“I believe strongly in the company’s products and brands, and I have been blessed to work with a wonderful group of talented people,” said Larsen. “I look forward to watching the continued success of the organization in the years to come.”

Former Bloomberg LP Chief Executive Joins Dow Jones as CEO

Lex Fenwick, the former head of Bloomberg LP, has been named the new CEO of Dow Jones & Company. Fenwick succeeds Les Hinton, who stepped down last summer as the phone hacking scandal heated up. According to the New York Times, Fenwick had been with Bloomberg since 1987, and most recently lead Bloomberg Ventures.

Rupert Murdoch said in a statement that Fenwick was the right man to guide the company as the digital realm becomes increasingly important. Robert Thomson, Editor-in-Chief of Dow Jones and Managing Editor of The Wall Street Journal, echoed those feelings in an email to the Times.

“[Fenwick] has a genuine feel for the character of contemporary content and its value, and this instinct and insight and drive will be the stuff of our future prosperity,” wrote Thomson.

The Wall Street Journal Launches German Site

On its journey to leave no market unturned, today, Dow Jones & Company launched  The Wall Street Journal Deutschland, a German-language news site.

“Germany needs to know more about the world and the world needs to be better informed about Germany,” said Robert Thomson, editor-in-chief of Dow Jones & Company and managing editor of The Wall Street Journal. The country is entering a period of unprecedented economic and financial challenges, and its role on the European and world stage will be crucial over the coming years.” joins other regionally focused initiatives in China, Japan, Korea, India, Southeast Asia and Central and Eastern Europe.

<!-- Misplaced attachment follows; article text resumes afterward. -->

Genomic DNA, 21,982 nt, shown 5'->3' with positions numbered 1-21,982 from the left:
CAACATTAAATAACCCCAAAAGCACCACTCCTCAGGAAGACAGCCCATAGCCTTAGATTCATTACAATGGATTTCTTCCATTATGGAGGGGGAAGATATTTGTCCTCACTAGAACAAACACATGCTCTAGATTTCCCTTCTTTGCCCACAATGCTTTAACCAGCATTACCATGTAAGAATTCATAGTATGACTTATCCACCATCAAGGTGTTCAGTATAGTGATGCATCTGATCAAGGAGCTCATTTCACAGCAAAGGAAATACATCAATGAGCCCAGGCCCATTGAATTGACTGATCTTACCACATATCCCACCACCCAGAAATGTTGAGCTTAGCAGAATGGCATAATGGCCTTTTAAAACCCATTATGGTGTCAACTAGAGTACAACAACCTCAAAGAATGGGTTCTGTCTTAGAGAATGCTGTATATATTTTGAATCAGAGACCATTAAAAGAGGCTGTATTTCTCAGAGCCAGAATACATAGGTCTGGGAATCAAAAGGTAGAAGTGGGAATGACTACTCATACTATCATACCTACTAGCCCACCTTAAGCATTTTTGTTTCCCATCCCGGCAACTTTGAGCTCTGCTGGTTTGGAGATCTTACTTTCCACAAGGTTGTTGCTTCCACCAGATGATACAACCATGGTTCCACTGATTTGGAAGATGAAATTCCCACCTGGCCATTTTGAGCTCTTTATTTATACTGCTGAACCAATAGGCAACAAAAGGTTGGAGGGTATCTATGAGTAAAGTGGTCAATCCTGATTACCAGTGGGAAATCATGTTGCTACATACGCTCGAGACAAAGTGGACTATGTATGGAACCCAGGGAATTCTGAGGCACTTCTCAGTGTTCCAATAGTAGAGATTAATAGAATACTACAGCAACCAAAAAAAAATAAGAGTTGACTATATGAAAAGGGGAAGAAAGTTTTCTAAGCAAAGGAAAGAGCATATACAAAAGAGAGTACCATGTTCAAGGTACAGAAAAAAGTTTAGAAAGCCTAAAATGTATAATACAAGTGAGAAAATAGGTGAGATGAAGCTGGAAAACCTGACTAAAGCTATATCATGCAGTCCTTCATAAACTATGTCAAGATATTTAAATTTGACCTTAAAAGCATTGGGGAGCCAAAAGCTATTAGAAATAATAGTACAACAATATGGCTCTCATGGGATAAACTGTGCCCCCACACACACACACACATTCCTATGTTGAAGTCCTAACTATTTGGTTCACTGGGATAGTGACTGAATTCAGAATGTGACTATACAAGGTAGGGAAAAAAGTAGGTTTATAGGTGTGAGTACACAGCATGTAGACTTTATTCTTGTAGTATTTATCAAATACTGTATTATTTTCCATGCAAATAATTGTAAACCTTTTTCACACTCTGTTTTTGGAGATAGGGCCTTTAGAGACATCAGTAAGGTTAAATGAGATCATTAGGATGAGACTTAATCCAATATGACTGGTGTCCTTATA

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Wall Street Journal Covers Corporate Beat

3008.jpgRupert Murdoch‘s Dow Jones & Co announced today that effective immediately (their words, not ours) former Dow Jones Newswires editor Andrew Dowell will be heading up a new “corporate group” that will be covering the goings-on at large companies such as IBM, GE, and “New York retail and fashion.”

The Wall Street Journal editor-in-chief Robert Thomson clarifies:

“We formed the New York corporate group to focus on the importance and raise the visibility of the main corporate beats that the Journal covers. This group will also help to strengthen the cooperation between Newswires and Journal reporters.”

So think: a whole network of wire reporters focused entirely on New York businesses. Sounds like the Journal wants to make itself the go-to publication for covering our fair city and the compa

This is just the latest in Dow Jones’ moves to restructure the way it covers the news. Earlier this week, the Journal publisher unveiled plans to combine is consumer arm of its news coverage with the enterprise operations — or the newswire. Today’s news shows Dow Jones’ first attempt to split up this new combined division into smaller, more manageable (we would imagine) beats.

Press release after the jump.

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Wall Street Journal Launches Site Aimed At Coeds

wsj2.jpgThe Wall Street Journal has always been ahead of the curve when it comes putting their chronicles online…and making a buck off of it. Dow Jones was one of the first publishers to enact a pay wall for their Web site, alleviating the burden of online ad revenue by making their users pay for the content. It’s a very Rupert Murdoch concept (he who grew up learning paper trade from single-stand sales), while at the same completely antithetical to the Murdochian legend of the Luddite who doesn’t even believe in using email.

So too, is the launch of WSJ on Campusa new site partnered with online developers Unigo – a mix of unlikely forces. Are many students into the Journal these days? Then again, Murdoch also purchased MySpace and subsequently ran it into the ground, so News Corp. isn’t exactly known for having its finger on the pulse of youth culture.

Still, WSJ on Campus doesn’t promise itself as a social networking platform, but a guide for parents, professors, and students on how to navigate and excel in their pursuit of secondary education. So maybe the Journal is on to something. Pick up young readers by attracting them with things they care about most, and maybe gain some consumers for life. Even the number one circulation paper in the U.S. can use more readers — especially if they’re willing to pay for online content.

Press release after the jump.